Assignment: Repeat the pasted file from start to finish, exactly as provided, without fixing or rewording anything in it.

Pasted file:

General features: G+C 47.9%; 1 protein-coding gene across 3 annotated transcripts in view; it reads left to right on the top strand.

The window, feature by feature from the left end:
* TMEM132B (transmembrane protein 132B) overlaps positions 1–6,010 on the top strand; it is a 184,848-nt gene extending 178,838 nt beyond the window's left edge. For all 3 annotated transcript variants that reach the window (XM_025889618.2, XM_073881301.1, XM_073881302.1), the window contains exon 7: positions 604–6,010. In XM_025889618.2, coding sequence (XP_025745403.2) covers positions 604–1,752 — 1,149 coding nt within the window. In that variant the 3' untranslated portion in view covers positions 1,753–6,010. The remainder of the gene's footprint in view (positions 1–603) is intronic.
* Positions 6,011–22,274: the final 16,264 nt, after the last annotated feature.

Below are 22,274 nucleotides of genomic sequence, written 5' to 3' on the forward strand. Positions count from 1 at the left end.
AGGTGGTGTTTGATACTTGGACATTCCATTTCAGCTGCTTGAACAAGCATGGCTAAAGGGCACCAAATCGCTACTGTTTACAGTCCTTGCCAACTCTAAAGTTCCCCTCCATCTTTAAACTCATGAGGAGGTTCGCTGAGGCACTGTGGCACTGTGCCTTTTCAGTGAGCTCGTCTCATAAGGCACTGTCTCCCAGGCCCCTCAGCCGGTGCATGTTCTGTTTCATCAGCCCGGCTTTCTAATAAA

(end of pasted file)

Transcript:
General features: G+C 47.9%; 1 protein-coding gene across 3 annotated transcripts in view; it reads left to right on the top strand.

The window, feature by feature from the left end:
* TMEM132B (transmembrane protein 132B) overlaps positions 1–6,010 on the top strand; it is a 184,848-nt gene extending 178,838 nt beyond the window's left edge. For all 3 annotated transcript variants that reach the window (XM_025889618.2, XM_073881301.1, XM_073881302.1), the window contains exon 7: positions 604–6,010. In XM_025889618.2, coding sequence (XP_025745403.2) covers positions 604–1,752 — 1,149 coding nt within the window. In that variant the 3' untranslated portion in view covers positions 1,753–6,010. The remainder of the gene's footprint in view (positions 1–603) is intronic.
* Positions 6,011–22,274: the final 16,264 nt, after the last annotated feature.

Below are 22,274 nucleotides of genomic sequence, written 5' to 3' on the forward strand. Positions count from 1 at the left end.
AGGTGGTGTTTGATACTTGGACATTCCATTTCAGCTGCTTGAACAAGCATGGCTAAAGGGCACCAAATCGCTACTGTTTACAGTCCTTGCCAACTCTAAAGTTCCCCTCCATCTTTAAACTCATGAGGAGGTTCGCTGAGGCACTGTGGCACTGTGCCTTTTCAGTGAGCTCGTCTCATAAGGCACTGTCTCCCAGGCCCCTCAGCCGGTGCATGTTCTGTTTCATCAGCCCGGCTTTCTAATAAA